I also value the work that the Society of Virtual Assistants (SVA) do, especially the Annual VA Survey, which is very helpful to establish the common factors VAs share. Later on, in my second year in business, I also started working with a wonderful Executive Coach, who helped me focus on how I wanted to scale the business, and which paths I could take.
I advocate finding the help that most resonates with you, as there is so much out there and each will have a different style and approach, which is great because you can then find what resonates most with you.
For me, one of the best parts of being your own boss and setting up your own company is that ultimately you decide – and YOU get to shape your business to reflect your values and attract the ideal clients for you.
Who was your first client and how did you get them?
My first client was a friend, who had heard I was setting up my own company and had previously admired my organisational skills. They were scaling their successful business very quickly and needed some remote organisational help with their events, email marketing and general office management tasks.
I was about three weeks into setting up my business and they were my first retainer client, which I was very grateful for. I no longer work with them, but it was a great experience, from which I learnt many things, including which direction I wanted to take my business.
Do you have a niche?
Initially, I did not have a niche and I did offer a huge range of services, to a broad audience. It was only with a little bit of time, and consequently experience, that I narrowed down my market, which happened when I was finally able to identify who my ideal client was.
I confess that it took me a while to understand the importance of having that ideal client avatar clearly figured out.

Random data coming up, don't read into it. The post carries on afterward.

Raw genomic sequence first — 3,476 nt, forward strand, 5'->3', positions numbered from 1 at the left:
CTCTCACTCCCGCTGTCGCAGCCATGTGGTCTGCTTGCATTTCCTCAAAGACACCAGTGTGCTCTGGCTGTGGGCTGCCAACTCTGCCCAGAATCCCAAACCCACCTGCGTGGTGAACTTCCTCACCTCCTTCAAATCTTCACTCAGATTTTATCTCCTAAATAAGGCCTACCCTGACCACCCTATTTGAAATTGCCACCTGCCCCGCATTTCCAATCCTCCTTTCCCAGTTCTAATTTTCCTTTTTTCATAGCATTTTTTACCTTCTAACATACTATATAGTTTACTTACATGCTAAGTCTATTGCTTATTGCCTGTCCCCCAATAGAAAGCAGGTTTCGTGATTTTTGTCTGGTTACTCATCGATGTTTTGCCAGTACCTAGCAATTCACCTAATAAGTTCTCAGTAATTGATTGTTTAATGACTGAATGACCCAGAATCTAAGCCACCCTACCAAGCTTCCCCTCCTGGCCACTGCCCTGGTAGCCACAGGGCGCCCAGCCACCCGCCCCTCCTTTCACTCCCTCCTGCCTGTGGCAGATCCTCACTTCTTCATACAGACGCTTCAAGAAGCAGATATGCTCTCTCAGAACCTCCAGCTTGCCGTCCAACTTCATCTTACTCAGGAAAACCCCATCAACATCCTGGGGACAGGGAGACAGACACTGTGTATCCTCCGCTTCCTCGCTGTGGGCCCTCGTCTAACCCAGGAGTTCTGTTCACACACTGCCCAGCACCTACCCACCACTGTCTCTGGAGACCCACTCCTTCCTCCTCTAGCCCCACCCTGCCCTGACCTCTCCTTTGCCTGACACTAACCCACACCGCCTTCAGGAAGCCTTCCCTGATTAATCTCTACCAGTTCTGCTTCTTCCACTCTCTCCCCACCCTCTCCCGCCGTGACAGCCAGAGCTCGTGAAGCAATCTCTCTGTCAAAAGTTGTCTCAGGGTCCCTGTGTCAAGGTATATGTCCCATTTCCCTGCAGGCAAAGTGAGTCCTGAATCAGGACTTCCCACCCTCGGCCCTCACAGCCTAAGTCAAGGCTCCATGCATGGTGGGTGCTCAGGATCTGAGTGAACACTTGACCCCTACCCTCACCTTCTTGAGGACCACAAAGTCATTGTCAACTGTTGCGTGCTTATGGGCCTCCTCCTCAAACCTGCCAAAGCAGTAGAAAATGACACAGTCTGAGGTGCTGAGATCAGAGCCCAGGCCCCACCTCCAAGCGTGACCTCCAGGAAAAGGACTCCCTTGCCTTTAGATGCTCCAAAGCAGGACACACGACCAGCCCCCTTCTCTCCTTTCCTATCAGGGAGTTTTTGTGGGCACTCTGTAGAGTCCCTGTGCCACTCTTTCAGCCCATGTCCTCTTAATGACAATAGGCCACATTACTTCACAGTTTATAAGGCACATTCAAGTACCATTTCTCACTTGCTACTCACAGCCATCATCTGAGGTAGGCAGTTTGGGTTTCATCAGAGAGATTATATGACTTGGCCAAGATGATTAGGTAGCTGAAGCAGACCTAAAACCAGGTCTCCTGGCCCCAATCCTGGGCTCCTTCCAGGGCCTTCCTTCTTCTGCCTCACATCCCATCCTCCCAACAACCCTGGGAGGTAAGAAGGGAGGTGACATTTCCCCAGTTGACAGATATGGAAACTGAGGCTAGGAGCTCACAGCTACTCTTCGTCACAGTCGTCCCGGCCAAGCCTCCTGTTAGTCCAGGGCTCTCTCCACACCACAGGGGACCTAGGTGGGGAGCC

In the beginning, I thought that any client would be welcome – however, I learnt with time that this is not true if you want to have a business that you genuinely enjoy working in.
What I mean by this is, that one of the great benefits of being my own boss is precisely so that I can choose to only work with those who have similar values and work ethic as me – I often didn’t have that choice working in an office.
Of course, not every client is perfect, and there will always be ups and downs, after all, that is the reality of business and you’ll be responsible for every choice you make, but at least you’ll be in control of working for people whose work you admire or believe in.
Another realisation I had early on in my journey when identifying niches was that not taking a client on is ok, as rather than losing out, you are only making space for the better/more aligned/ideal client to come along – and they are, more often than not, just around the corner!
How would you say you were different from other VAs?
I think what most differentiates me from other VAs is the mix of admin and creative tasks that I offer. My background is originally in Fine Art – I studied for a four-year BA degree in Painting in the south of Brazil and then I did a practice-based Masters degree (MFA) in Leeds, where I specialised in Digital Art.
It was only later on that I built a career as a PA (and subsequently as an EA), as admin and organisation are another passion! Being a VA has allowed me to join these two passions, which is why I offer a range of admin and creative services to clients.
To me, being creative doesn’t just mean the design work though, I like to find ways of being creative through problem-solving, thinking outside the box, being proactive, and also within the technology that I use and how I use it, to make virtual working as effective and efficient as possible both for my own business and for my clients’.
I also offer Bilingual Assistance in Brazilian Portuguese, which covers the same services I normally offer, but in Brazilian Portuguese, my mother tongue, and makes use of the many student years I worked as an English/Portuguese translator in Brazil.
My approach is to consult and create bespoke briefs for clients, depending on what they are looking for or need, and from there on mapping out a plan of our work together, with clear expectations and suitable systems.
What’s the best thing about being a VA?
Apart from the flexibility, the opportunity to create and shape my own business, and the variety of work, which can make no two days the same (which to me is highly motivating!), I think the best thing for me is making a difference.